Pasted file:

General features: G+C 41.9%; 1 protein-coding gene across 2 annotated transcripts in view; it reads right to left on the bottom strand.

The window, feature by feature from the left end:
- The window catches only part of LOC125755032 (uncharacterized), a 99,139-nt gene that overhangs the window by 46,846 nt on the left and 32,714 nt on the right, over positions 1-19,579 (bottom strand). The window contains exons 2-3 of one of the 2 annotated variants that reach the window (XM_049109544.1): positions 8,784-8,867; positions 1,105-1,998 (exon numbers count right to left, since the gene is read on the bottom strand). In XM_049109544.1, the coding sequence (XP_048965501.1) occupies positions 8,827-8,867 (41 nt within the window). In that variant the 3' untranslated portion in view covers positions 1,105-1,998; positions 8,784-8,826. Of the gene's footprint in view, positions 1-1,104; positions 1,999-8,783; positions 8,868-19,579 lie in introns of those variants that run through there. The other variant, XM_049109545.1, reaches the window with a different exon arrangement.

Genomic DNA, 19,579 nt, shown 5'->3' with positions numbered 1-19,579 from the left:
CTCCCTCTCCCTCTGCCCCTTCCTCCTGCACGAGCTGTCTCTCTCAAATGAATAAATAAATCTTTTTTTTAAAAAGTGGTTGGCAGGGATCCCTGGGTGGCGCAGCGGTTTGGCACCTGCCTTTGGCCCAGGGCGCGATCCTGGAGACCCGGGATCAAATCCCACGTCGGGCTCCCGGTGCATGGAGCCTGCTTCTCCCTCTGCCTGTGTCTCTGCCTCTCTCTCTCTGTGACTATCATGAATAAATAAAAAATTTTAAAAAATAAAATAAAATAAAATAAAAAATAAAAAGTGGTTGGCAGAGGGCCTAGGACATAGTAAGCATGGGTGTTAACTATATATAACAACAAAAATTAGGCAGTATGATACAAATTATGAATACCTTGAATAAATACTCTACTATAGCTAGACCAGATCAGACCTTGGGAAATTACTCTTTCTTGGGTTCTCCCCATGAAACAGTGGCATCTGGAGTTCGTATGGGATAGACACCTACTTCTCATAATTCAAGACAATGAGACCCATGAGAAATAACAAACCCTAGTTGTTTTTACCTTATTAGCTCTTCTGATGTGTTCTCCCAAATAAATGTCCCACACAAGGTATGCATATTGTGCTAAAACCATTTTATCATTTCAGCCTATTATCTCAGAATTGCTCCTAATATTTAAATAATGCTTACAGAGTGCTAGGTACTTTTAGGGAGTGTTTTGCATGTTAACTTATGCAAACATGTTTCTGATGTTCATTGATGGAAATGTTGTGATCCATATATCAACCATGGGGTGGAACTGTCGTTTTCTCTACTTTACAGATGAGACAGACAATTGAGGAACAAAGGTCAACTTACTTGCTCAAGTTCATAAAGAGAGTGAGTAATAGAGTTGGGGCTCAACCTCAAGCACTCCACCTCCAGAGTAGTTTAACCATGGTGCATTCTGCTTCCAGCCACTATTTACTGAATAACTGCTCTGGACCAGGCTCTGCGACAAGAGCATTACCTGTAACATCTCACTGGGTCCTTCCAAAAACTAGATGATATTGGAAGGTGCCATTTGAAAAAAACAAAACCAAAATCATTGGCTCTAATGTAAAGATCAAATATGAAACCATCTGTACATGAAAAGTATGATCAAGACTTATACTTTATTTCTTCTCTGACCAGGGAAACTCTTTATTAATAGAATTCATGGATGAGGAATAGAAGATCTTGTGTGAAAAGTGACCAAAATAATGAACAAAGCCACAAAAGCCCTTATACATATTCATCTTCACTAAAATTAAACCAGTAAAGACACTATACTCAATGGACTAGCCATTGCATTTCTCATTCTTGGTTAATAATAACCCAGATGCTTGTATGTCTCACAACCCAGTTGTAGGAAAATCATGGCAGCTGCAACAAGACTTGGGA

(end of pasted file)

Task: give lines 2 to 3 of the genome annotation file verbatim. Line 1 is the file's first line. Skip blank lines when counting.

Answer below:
The window, feature by feature from the left end:
- The window catches only part of LOC125755032 (uncharacterized), a 99,139-nt gene that overhangs the window by 46,846 nt on the left and 32,714 nt on the right, over positions 1-19,579 (bottom strand). The window contains exons 2-3 of one of the 2 annotated variants that reach the window (XM_049109544.1): positions 8,784-8,867; positions 1,105-1,998 (exon numbers count right to left, since the gene is read on the bottom strand). In XM_049109544.1, the coding sequence (XP_048965501.1) occupies positions 8,827-8,867 (41 nt within the window). In that variant the 3' untranslated portion in view covers positions 1,105-1,998; positions 8,784-8,826. Of the gene's footprint in view, positions 1-1,104; positions 1,999-8,783; positions 8,868-19,579 lie in introns of those variants that run through there. The other variant, XM_049109545.1, reaches the window with a different exon arrangement.